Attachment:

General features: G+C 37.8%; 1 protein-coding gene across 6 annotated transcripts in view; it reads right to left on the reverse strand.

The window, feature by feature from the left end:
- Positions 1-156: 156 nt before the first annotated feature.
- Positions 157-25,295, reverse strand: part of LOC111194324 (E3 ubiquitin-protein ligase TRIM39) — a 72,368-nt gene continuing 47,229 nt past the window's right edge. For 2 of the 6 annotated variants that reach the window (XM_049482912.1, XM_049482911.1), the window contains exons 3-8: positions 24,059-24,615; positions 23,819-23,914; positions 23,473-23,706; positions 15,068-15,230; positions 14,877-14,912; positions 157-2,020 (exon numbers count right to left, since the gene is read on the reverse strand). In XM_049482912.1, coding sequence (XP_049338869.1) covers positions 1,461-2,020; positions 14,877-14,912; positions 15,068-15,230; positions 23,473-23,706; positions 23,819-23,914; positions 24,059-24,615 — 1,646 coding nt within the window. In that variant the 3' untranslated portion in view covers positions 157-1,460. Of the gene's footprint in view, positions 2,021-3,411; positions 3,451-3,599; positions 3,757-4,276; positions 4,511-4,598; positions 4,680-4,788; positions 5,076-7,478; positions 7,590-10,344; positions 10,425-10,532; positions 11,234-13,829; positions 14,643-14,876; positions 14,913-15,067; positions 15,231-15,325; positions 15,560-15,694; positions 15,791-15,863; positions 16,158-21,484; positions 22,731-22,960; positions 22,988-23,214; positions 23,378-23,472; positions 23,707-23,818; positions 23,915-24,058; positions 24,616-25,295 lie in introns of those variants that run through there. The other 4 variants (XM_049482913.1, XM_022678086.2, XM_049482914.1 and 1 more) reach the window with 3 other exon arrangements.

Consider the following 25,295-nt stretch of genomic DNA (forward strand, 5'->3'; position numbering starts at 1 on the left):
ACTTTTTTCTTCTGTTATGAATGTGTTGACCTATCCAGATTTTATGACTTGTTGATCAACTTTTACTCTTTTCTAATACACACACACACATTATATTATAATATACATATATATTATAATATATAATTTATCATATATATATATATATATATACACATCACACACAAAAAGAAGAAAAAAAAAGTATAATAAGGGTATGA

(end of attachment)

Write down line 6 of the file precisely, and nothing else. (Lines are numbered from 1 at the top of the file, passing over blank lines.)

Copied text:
ACTTTTTTCTTCTGTTATGAATGTGTTGACCTATCCAGATTTTATGACTTGTTGATCAACTTTTACTCTTTTCTAATACACACACACACATTATATTATAATATACATATATATTATAATATATAATTTATCATATATATATATATATATATACACATCACACACAAAAAGAAGAAAAAAAAAGTATAATAAGGGTATGA